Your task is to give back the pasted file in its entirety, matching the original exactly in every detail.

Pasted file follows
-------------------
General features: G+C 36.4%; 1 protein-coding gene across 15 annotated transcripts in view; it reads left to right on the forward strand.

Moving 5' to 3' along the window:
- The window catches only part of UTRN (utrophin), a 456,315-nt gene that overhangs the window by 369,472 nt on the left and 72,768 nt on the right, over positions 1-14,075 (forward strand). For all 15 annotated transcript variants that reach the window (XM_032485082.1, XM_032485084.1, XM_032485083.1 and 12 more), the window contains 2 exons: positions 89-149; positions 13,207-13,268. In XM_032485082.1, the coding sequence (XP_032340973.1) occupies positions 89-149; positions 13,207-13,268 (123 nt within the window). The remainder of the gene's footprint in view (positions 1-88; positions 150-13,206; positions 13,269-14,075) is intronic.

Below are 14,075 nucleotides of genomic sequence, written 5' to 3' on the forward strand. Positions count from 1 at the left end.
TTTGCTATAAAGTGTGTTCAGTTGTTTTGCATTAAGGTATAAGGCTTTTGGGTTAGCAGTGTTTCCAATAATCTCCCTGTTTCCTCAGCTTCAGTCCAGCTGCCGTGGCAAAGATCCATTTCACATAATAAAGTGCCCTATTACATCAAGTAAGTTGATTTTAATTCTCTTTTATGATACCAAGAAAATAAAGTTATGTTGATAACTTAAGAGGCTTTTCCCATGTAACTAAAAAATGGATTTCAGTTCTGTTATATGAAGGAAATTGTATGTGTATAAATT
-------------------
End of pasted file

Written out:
General features: G+C 36.4%; 1 protein-coding gene across 15 annotated transcripts in view; it reads left to right on the forward strand.

Moving 5' to 3' along the window:
- The window catches only part of UTRN (utrophin), a 456,315-nt gene that overhangs the window by 369,472 nt on the left and 72,768 nt on the right, over positions 1-14,075 (forward strand). For all 15 annotated transcript variants that reach the window (XM_032485082.1, XM_032485084.1, XM_032485083.1 and 12 more), the window contains 2 exons: positions 89-149; positions 13,207-13,268. In XM_032485082.1, the coding sequence (XP_032340973.1) occupies positions 89-149; positions 13,207-13,268 (123 nt within the window). The remainder of the gene's footprint in view (positions 1-88; positions 150-13,206; positions 13,269-14,075) is intronic.

Below are 14,075 nucleotides of genomic sequence, written 5' to 3' on the forward strand. Positions count from 1 at the left end.
TTTGCTATAAAGTGTGTTCAGTTGTTTTGCATTAAGGTATAAGGCTTTTGGGTTAGCAGTGTTTCCAATAATCTCCCTGTTTCCTCAGCTTCAGTCCAGCTGCCGTGGCAAAGATCCATTTCACATAATAAAGTGCCCTATTACATCAAGTAAGTTGATTTTAATTCTCTTTTATGATACCAAGAAAATAAAGTTATGTTGATAACTTAAGAGGCTTTTCCCATGTAACTAAAAAATGGATTTCAGTTCTGTTATATGAAGGAAATTGTATGTGTATAAATT